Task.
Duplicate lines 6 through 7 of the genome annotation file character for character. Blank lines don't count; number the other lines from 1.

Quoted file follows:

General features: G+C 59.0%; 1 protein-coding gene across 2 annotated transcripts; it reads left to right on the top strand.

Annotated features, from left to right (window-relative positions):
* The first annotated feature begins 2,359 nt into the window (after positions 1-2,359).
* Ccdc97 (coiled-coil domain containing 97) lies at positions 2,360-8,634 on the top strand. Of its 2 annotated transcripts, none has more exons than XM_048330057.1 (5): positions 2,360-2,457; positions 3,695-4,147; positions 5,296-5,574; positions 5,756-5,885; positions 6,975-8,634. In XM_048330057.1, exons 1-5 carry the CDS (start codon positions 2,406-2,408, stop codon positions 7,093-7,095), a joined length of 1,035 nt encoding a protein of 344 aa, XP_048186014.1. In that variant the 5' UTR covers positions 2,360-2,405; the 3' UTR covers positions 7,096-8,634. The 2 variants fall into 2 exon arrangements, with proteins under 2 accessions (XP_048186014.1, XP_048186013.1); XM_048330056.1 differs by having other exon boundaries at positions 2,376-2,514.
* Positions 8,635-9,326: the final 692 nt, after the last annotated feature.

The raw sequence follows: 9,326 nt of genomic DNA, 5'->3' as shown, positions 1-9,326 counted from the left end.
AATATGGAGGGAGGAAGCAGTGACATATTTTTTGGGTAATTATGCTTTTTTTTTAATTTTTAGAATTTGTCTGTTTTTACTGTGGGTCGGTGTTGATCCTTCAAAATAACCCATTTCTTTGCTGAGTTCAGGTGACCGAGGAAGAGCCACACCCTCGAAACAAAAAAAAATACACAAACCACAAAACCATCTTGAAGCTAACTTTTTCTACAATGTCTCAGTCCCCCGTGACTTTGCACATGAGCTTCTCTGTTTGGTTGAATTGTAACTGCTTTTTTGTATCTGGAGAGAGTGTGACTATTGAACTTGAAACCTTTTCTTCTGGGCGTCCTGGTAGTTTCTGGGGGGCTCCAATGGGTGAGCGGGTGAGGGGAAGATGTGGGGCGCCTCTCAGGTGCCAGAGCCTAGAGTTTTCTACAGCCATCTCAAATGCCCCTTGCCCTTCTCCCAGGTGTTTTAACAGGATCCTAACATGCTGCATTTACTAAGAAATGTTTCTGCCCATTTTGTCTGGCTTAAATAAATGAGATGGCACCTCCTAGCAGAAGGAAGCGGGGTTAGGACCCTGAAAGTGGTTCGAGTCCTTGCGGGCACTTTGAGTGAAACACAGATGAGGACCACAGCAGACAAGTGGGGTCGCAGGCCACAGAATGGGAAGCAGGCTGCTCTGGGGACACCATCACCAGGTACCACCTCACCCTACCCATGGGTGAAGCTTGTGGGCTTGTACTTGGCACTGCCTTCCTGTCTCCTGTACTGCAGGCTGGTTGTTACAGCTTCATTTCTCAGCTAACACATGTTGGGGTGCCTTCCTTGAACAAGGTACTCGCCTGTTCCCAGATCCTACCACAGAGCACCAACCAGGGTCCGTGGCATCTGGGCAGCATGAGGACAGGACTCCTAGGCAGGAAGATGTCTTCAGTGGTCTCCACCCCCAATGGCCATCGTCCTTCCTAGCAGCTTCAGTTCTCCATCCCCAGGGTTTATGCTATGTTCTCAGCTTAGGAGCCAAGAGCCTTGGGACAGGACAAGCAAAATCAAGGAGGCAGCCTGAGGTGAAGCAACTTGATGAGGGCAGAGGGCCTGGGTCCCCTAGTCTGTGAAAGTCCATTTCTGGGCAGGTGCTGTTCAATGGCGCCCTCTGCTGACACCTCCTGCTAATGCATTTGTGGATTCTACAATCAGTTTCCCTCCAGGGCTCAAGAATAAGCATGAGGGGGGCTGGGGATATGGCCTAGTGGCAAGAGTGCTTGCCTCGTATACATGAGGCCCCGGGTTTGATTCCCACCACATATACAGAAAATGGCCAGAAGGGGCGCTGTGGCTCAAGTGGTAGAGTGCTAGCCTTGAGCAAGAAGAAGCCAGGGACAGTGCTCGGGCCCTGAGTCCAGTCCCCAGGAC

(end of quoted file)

The raw sequence follows: 9,326 nt of genomic DNA, 5'->3' as shown, positions 1-9,326 counted from the left end.
AATATGGAGGGAGGAAGCAGTGACATATTTTTTGGGTAATTATGCTTTTTTTTTAATTTTTAGAATTTGTCTGTTTTTACTGTGGGTCGGTGTTGATCCTTCAAAATAACCCATTTCTTTGCTGAGTTCAGGTGACCGAGGAAGAGCCACACCCTCGAAACAAAAAAAAATACACAAACCACAAAACCATCTTGAAGCTAACTTTTTCTACAATGTCTCAGTCCCCCGTGACTTTGCACATGAGCTTCTCTGTTTGGTTGAATTGTAACTGCTTTTTTGTATCTGGAGAGAGTGTGACTATTGAACTTGAAACCTTTTCTTCTGGGCGTCCTGGTAGTTTCTGGGGGGCTCCAATGGGTGAGCGGGTGAGGGGAAGATGTGGGGCGCCTCTCAGGTGCCAGAGCCTAGAGTTTTCTACAGCCATCTCAAATGCCCCTTGCCCTTCTCCCAGGTGTTTTAACAGGATCCTAACATGCTGCATTTACTAAGAAATGTTTCTGCCCATTTTGTCTGGCTTAAATAAATGAGATGGCACCTCCTAGCAGAAGGAAGCGGGGTTAGGACCCTGAAAGTGGTTCGAGTCCTTGCGGGCACTTTGAGTGAAACACAGATGAGGACCACAGCAGACAAGTGGGGTCGCAGGCCACAGAATGGGAAGCAGGCTGCTCTGGGGACACCATCACCAGGTACCACCTCACCCTACCCATGGGTGAAGCTTGTGGGCTTGTACTTGGCACTGCCTTCCTGTCTCCTGTACTGCAGGCTGGTTGTTACAGCTTCATTTCTCAGCTAACACATGTTGGGGTGCCTTCCTTGAACAAGGTACTCGCCTGTTCCCAGATCCTACCACAGAGCACCAACCAGGGTCCGTGGCATCTGGGCAGCATGAGGACAGGACTCCTAGGCAGGAAGATGTCTTCAGTGGTCTCCACCCCCAATGGCCATCGTCCTTCCTAGCAGCTTCAGTTCTCCATCCCCAGGGTTTATGCTATGTTCTCAGCTTAGGAGCCAAGAGCCTTGGGACAGGACAAGCAAAATCAAGGAGGCAGCCTGAGGTGAAGCAACTTGATGAGGGCAGAGGGCCTGGGTCCCCTAGTCTGTGAAAGTCCATTTCTGGGCAGGTGCTGTTCAATGGCGCCCTCTGCTGACACCTCCTGCTAATGCATTTGTGGATTCTACAATCAGTTTCCCTCCAGGGCTCAAGAATAAGCATGAGGGGGGCTGGGGATATGGCCTAGTGGCAAGAGTGCTTGCCTCGTATACATGAGGCCCCGGGTTTGATTCCCACCACATATACAGAAAATGGCCAGAAGGGGCGCTGTGGCTCAAGTGGTAGAGTGCTAGCCTTGAGCAAGAAGAAGCCAGGGACAGTGCTCGGGCCCTGAGTCCAGTCCCCAGGAC